The new complex will serve as a community center, too, Ross said, where he hopes to see offerings like an after-school program and adult computer classes.

Initially, the council had picked a spot on the Town Offices/Mooers Volunteer Fire Department land, but objections led by Menard resulted in a committee that found an alternate location.

Favreau considers the town’s biggest issue a lack of planning and says the library is a case in point.

“They have to plan as to the need for it,” he said. “They have no architectural drawing of the building they want to put up.”


The 2014 budget totals about $1.88 million, up from around $1.74 million this year. The tax levy is $839,000 compared to $892,541 this year.

Menard, Gadway and Favreau did not attend the public hearing on the spending plan, despite their criticism of how the council deals with town funds, Ross said.

“That was their opportunity to say something.”

He also suggested it was a waste of money when the municipality paid $5,853 in legal fees a few years ago, when Menard was censored by the Judicial Conduct Board.

Menard said he had handled a case involving the grandson of his employer, former Town Supervisor Jack Dragoon, for a speeding ticket, which he dismissed.

“It didn’t dawn on me that I shouldn’t have handled it,” he said.

He had also accepted a fine for a ticket a nephew got “because I was the only judge at the time.”


Menard says his biggest issue is with how Ross and the council conduct their meetings.

“They seem to have a lot of behind-the-door meetings, come to the (public) meeting, don’t discuss (matters), just vote yes or no.”

“It’s sort of secretive,” Favreau said, “because they don’t discuss anything.”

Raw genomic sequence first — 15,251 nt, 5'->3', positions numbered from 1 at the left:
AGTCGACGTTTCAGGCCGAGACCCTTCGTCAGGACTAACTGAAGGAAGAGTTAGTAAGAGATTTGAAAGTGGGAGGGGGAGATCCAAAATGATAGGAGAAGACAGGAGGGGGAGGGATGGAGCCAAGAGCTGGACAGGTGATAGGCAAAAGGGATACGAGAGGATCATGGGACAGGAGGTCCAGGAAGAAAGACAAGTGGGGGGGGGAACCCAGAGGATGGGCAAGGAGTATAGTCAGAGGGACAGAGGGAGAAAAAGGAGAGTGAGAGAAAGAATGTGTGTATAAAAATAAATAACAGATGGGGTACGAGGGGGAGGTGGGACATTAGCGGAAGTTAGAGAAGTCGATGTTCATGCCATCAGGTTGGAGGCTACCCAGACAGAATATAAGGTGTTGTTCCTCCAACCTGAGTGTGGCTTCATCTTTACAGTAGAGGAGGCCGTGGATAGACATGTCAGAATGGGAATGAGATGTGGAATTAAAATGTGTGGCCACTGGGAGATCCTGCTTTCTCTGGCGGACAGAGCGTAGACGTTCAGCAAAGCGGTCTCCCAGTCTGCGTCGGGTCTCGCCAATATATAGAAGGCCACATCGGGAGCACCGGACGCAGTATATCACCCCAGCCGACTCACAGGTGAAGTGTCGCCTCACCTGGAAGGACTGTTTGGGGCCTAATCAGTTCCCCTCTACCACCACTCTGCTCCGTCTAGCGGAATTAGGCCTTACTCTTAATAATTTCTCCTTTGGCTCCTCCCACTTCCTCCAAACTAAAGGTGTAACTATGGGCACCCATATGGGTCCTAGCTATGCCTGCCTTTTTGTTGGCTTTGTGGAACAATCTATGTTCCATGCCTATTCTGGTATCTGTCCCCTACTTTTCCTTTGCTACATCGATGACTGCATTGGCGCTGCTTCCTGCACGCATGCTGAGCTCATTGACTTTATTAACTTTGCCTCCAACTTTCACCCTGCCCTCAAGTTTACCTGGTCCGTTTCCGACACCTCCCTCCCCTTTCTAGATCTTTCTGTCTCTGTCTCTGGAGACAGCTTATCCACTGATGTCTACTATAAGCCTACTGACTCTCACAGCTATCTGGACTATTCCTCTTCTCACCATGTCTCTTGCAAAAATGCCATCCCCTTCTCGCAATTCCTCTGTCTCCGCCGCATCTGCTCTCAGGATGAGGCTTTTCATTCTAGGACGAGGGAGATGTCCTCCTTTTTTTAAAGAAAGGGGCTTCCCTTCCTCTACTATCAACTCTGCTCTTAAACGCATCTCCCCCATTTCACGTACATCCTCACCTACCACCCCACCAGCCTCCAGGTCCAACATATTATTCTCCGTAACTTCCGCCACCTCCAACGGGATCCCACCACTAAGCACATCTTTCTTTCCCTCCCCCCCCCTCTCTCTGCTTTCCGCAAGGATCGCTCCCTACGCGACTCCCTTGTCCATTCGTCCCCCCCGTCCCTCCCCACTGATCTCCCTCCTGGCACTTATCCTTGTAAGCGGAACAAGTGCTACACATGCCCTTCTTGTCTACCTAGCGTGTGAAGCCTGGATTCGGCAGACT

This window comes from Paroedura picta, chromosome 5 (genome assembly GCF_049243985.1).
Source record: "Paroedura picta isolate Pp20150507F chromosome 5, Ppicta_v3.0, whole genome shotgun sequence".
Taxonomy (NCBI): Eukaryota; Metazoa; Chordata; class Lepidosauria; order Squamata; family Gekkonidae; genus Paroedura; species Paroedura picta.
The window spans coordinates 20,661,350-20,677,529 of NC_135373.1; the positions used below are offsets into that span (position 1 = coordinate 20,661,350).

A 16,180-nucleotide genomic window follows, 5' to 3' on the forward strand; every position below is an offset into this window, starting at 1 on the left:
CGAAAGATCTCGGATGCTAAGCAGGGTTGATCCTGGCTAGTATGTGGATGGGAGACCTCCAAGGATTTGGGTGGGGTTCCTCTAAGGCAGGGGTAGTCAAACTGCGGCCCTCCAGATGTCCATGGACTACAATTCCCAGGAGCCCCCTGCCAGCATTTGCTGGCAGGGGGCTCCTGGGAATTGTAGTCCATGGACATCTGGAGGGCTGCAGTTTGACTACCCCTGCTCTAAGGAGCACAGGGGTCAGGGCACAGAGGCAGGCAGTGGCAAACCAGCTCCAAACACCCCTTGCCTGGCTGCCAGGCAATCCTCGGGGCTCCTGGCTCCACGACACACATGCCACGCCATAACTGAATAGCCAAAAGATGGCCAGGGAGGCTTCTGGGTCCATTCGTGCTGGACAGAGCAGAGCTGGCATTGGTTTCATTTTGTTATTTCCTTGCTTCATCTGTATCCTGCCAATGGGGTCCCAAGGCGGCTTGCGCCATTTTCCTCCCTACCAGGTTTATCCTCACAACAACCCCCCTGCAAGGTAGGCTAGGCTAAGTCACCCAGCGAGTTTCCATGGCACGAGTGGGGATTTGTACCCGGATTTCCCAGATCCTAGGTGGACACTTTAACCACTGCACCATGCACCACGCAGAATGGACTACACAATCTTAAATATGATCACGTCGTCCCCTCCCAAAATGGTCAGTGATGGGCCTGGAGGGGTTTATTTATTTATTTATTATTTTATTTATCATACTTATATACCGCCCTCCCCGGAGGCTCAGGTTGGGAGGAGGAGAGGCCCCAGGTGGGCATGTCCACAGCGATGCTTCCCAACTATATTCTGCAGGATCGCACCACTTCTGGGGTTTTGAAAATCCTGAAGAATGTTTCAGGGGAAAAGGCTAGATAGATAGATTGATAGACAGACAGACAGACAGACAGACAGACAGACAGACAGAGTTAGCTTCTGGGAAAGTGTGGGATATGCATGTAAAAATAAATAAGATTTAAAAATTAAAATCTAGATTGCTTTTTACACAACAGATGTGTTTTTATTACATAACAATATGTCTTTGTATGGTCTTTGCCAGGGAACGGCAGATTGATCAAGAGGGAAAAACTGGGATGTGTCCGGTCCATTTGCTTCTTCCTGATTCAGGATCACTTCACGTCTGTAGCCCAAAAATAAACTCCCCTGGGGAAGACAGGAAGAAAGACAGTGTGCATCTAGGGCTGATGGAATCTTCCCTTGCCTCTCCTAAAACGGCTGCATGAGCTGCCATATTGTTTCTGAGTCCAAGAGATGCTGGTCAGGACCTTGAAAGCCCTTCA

Gadway’s entire platform centers on the issue of open government, nothing else.

She had been town clerk/tax collector for seven years and tax collector many years before that, but she resigned in October 2012 after, she said, Ross and the council ignored her insistence that they follow Open Meetings Law.

She had even brought them opinions from the New York State Association of Towns to back up her observations, to no avail, she said.

If elected, “I would see to it that the laws are followed and decisions are made in front of residents at board meetings,” she said.


Ross admits that, earlier in his two-year term, he and council members met in his office to interview candidates for various positions, among them the appointment of a town clerk/tax collector to replace Gadway.

“And that’s the only thing we’ve ever done (out of the public eye),” he said. 

LaValley, a Democrat, agreed with that.

The present board has also taken heat for a policy setting a five-minute time limit for comments during meetings. It also requires those wanting to speak to sign up at the Town Offices the day before the session.

Ross said that measure was put in place because meetings were getting out of hand.

Minutes for a November 2012 session describe a heated interaction, ending with, “Everyone got very loud at once.”

“You can’t have that,” Ross said. “It’s counter-productive.”

He has added a comment period to the end of meetings, however, as they have been going smoothly.


Myatt hopes to make Mooers a better place for families to live, where children can grow up and want to stay.

She, Ross, LaValley and Menard all agreed there is a need to address deteriorating and empty buildings in the Mooers hamlet area, where structures are too close together to allow proper septic systems.

“It needs to be cleaned up, and (we need to) get businesses in,” Myatt said.